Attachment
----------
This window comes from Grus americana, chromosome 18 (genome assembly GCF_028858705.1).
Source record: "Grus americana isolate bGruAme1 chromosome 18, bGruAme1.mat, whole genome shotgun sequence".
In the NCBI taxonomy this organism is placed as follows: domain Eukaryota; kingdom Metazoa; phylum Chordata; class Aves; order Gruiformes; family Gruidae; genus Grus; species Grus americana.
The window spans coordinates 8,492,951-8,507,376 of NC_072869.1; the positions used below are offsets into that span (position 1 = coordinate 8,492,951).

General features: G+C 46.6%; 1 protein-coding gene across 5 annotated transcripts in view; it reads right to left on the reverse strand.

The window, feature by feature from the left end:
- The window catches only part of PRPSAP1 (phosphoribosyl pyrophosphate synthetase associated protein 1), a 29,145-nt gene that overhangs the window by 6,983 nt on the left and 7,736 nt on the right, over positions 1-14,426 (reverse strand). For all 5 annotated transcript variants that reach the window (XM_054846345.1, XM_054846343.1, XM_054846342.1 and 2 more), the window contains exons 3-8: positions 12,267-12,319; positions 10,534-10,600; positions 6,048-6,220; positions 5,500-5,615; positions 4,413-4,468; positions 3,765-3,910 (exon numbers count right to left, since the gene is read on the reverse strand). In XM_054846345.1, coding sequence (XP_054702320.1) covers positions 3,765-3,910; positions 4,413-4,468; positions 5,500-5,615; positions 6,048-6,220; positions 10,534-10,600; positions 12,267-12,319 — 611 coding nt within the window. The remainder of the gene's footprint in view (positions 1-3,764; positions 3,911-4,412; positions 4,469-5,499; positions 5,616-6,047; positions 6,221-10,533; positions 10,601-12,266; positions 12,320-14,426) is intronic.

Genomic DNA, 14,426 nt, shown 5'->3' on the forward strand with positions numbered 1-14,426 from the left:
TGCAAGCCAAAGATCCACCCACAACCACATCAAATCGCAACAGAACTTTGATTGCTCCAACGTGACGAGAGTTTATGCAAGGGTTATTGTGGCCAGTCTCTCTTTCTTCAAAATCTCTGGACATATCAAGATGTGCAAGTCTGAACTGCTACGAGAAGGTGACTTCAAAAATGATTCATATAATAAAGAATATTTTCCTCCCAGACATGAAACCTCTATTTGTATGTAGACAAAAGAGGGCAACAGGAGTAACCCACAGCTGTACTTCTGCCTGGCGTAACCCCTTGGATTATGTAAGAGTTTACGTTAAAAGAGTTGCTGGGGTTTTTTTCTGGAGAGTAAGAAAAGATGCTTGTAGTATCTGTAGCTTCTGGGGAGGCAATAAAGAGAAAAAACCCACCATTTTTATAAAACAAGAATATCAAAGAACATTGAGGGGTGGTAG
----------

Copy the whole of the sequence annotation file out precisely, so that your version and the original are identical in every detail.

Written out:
This window comes from Grus americana, chromosome 18 (genome assembly GCF_028858705.1).
Source record: "Grus americana isolate bGruAme1 chromosome 18, bGruAme1.mat, whole genome shotgun sequence".
In the NCBI taxonomy this organism is placed as follows: domain Eukaryota; kingdom Metazoa; phylum Chordata; class Aves; order Gruiformes; family Gruidae; genus Grus; species Grus americana.
The window spans coordinates 8,492,951-8,507,376 of NC_072869.1; the positions used below are offsets into that span (position 1 = coordinate 8,492,951).

General features: G+C 46.6%; 1 protein-coding gene across 5 annotated transcripts in view; it reads right to left on the reverse strand.

The window, feature by feature from the left end:
- The window catches only part of PRPSAP1 (phosphoribosyl pyrophosphate synthetase associated protein 1), a 29,145-nt gene that overhangs the window by 6,983 nt on the left and 7,736 nt on the right, over positions 1-14,426 (reverse strand). For all 5 annotated transcript variants that reach the window (XM_054846345.1, XM_054846343.1, XM_054846342.1 and 2 more), the window contains exons 3-8: positions 12,267-12,319; positions 10,534-10,600; positions 6,048-6,220; positions 5,500-5,615; positions 4,413-4,468; positions 3,765-3,910 (exon numbers count right to left, since the gene is read on the reverse strand). In XM_054846345.1, coding sequence (XP_054702320.1) covers positions 3,765-3,910; positions 4,413-4,468; positions 5,500-5,615; positions 6,048-6,220; positions 10,534-10,600; positions 12,267-12,319 — 611 coding nt within the window. The remainder of the gene's footprint in view (positions 1-3,764; positions 3,911-4,412; positions 4,469-5,499; positions 5,616-6,047; positions 6,221-10,533; positions 10,601-12,266; positions 12,320-14,426) is intronic.

Genomic DNA, 14,426 nt, shown 5'->3' on the forward strand with positions numbered 1-14,426 from the left:
TGCAAGCCAAAGATCCACCCACAACCACATCAAATCGCAACAGAACTTTGATTGCTCCAACGTGACGAGAGTTTATGCAAGGGTTATTGTGGCCAGTCTCTCTTTCTTCAAAATCTCTGGACATATCAAGATGTGCAAGTCTGAACTGCTACGAGAAGGTGACTTCAAAAATGATTCATATAATAAAGAATATTTTCCTCCCAGACATGAAACCTCTATTTGTATGTAGACAAAAGAGGGCAACAGGAGTAACCCACAGCTGTACTTCTGCCTGGCGTAACCCCTTGGATTATGTAAGAGTTTACGTTAAAAGAGTTGCTGGGGTTTTTTTCTGGAGAGTAAGAAAAGATGCTTGTAGTATCTGTAGCTTCTGGGGAGGCAATAAAGAGAAAAAACCCACCATTTTTATAAAACAAGAATATCAAAGAACATTGAGGGGTGGTAG